“Let’s just get it over with,” Alice said.

“Now hold on,” Dora came back. “We don’t want to rush this. We have to be careful not to make a mistake.”

Each of the four women wore black. Black shoes, black pants, black blouse. And no jewelry.

“I hate this,” Maxi said.

“We all hate this,” Carol said.

“Yes,” Alice said. “We all hate this. But we have to do it. It’s what we do. So let’s get on with it.”

The others agreed. Each time the four met, they picked a husband to do a murder on. It was a game that ran all the way back to the first time they met. It would be more fun than just gossiping.

They never actually did the murder. Something always came up. Maxi might say, “It was Tuesday, and you know how Tuesdays are.” The others would shake their heads in agreement.

Or Carol might say, “I planned it for Friday and he brought me a dozen roses. How could I kill him on a day he brought me roses?”

The excuses were just as infinite as were the methods used for the crime.

“Are we sure Dora will do it this time?” Maxi was the oldest. Her hair was gray, almost white. She looked over at Alice.

“I was there when the police came,” Dora said, affirming what the other three already knew.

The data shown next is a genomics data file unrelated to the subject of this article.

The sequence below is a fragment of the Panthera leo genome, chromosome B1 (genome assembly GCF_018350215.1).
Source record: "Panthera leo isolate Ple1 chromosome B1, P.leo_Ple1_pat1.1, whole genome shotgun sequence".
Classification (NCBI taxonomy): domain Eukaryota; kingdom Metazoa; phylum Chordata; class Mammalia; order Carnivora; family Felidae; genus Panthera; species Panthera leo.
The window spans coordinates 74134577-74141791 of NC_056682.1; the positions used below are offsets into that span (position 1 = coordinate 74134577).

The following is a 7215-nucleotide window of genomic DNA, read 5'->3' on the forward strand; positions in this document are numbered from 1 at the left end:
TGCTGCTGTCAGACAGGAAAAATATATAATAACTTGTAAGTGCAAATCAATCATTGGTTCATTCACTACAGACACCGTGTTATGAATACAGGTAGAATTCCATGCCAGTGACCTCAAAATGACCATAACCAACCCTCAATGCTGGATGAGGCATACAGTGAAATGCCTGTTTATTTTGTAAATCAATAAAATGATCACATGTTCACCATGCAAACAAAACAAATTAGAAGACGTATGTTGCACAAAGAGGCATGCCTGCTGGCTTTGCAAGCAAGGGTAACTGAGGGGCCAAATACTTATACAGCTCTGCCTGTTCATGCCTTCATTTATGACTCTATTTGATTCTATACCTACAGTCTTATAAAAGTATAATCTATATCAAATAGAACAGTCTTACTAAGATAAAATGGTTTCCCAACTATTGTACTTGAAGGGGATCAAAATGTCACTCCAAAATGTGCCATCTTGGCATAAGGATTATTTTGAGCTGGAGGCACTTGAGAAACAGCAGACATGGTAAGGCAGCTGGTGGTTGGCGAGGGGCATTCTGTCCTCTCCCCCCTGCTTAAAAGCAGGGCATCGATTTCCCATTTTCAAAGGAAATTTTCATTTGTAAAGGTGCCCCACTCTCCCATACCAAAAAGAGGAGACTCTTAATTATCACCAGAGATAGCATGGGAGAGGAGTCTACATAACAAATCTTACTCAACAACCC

“Yes,” Maxi offered. “I saw them take Mrs. Sullivan away in the police car.”

“But it really wasn’t her fault,” Dora continued. “Her husband drove her to it.”

“Good riddance, I say,” Carol pointed out the obvious.

“The only question is how do we do it.” Maxi straightened her pants. “We know who. We just don’t know how.”

Usually the who was obvious. It was always the what. They had to do it without getting caught. Sometimes that was hard. Very hard.

Late in the afternoon, Dora walked through her front door. There was Jack with his head buried in the newspaper.

“Hello, Dear,” he said without looking up.

Dora leaned over and kissed the top of Jack’s head.

“Did you have a good time?” he mumbled, absent-mindedly reading his paper.

“Yes, Dear.” Dora sat down across from her husband. She slipped off her shoes. “We did. We discussed how I was going to murder you. We decided poison would be best.”

“That’s nice. What’s for supper?”

The true believer

Kathy dons her baseball cap, pushing her ponytail through the hole in the back. It’s a Cub’s hat and she’s proud to wear it. She was a Cub’s fan even when the Cubs made losing an art. Now people don’t laugh the way they used to. Boy, did they laugh.

She goes through the front door, ready for her evening walk through the neighborhood. “Go, Cubs,” her neighbor yells.

“Right,” she says to herself. “I remember your catcalls and boos and thumbs-down and your slamming my team. I remember it all from the days when the Cubs were in the Wilderness. Now they’ve entered the Promised Land.” But she doesn’t say anything out loud. She just smiles, knowing she has had the last laugh, knowing her faith overcame everything.